Next up in “this was bound to happen at some point” and “what could possibly go wrong”: two female tech entrepreneurs are set to launch Peeple, an app where you can rate actual people with 1 to 5-star reviews. The company is already valued at $7.6 million, with the app set to launch in November. It will let you rate anyone you know, whether they are signed up for the app or not – and you won’t be able to delete any bad or biased reviews. “People do so much research when they buy a car or make those kinds of decisions. Why not do the same kind of research on other aspects of your life?” is how Julia Cordray, one of the app’s founders explains the rationale for the app. Her co-founder, Nicole McCullough, sees it as a tool to decide whom she can trust with her kids. While the founders want to reassure people that there are various “integrity features” built-in to the app — you have to be 21, use your real name, affirm that you know the person you are reviewing, etc. — and say they only want to spread “love and positivity”, the app is already facing a whirlwind of criticism. The Washington Post, for example, says they have failed to address critical issues as “consent and bias and accuracy and the fundamental wrongness of assigning a number value to a person” and called the app inherently invasive, objectifying and reductive. People also took to Twitter to express their disbelief and dismay, and comparing it to the dystopian fiction of the TV-show “Black Mirror”:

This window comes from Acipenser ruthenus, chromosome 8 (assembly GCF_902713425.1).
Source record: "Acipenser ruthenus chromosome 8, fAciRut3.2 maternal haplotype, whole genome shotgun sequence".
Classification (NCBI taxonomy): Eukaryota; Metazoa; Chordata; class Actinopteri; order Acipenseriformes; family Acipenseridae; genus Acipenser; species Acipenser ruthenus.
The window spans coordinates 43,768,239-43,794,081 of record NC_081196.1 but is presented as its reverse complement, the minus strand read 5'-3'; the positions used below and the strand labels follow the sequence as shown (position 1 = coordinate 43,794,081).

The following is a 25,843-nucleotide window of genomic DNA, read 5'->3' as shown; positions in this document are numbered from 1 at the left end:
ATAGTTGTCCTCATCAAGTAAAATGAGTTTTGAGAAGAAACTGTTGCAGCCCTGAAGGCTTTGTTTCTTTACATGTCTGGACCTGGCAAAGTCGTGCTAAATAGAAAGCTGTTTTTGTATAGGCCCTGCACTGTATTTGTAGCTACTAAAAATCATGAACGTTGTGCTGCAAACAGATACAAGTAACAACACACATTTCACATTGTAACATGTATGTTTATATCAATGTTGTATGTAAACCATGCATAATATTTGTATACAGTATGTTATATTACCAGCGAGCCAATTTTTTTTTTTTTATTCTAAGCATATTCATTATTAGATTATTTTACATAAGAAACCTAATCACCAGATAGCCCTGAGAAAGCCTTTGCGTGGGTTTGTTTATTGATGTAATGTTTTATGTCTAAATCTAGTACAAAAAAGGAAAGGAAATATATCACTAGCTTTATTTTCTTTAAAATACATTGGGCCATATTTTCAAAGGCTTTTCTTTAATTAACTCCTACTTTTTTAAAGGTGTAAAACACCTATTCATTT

so #peeple is what happens when two popular mean girls from your high school grow up & decide to make a slam book for the entire world?
— Sara Schaefer (@saraschaefer1) October 1, 2015
Read the full story at The Washington Post.